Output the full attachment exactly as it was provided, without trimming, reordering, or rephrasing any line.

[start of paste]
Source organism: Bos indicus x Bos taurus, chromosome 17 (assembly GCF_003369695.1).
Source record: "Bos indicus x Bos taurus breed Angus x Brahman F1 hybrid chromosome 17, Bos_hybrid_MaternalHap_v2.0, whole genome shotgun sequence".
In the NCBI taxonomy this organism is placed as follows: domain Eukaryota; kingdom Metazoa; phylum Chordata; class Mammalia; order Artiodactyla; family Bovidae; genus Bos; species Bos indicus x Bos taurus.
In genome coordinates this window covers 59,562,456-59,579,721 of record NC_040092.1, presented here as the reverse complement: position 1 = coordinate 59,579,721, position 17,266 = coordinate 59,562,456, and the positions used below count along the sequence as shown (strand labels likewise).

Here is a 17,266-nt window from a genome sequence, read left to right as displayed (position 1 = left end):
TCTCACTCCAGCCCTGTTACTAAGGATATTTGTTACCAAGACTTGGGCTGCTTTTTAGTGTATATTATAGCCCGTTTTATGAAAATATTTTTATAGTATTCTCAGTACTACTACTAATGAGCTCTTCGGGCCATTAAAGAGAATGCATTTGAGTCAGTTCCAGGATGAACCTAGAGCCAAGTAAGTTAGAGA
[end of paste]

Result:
Source organism: Bos indicus x Bos taurus, chromosome 17 (assembly GCF_003369695.1).
Source record: "Bos indicus x Bos taurus breed Angus x Brahman F1 hybrid chromosome 17, Bos_hybrid_MaternalHap_v2.0, whole genome shotgun sequence".
In the NCBI taxonomy this organism is placed as follows: domain Eukaryota; kingdom Metazoa; phylum Chordata; class Mammalia; order Artiodactyla; family Bovidae; genus Bos; species Bos indicus x Bos taurus.
In genome coordinates this window covers 59,562,456-59,579,721 of record NC_040092.1, presented here as the reverse complement: position 1 = coordinate 59,579,721, position 17,266 = coordinate 59,562,456, and the positions used below count along the sequence as shown (strand labels likewise).

Here is a 17,266-nt window from a genome sequence, read left to right as displayed (position 1 = left end):
TCTCACTCCAGCCCTGTTACTAAGGATATTTGTTACCAAGACTTGGGCTGCTTTTTAGTGTATATTATAGCCCGTTTTATGAAAATATTTTTATAGTATTCTCAGTACTACTACTAATGAGCTCTTCGGGCCATTAAAGAGAATGCATTTGAGTCAGTTCCAGGATGAACCTAGAGCCAAGTAAGTTAGAGA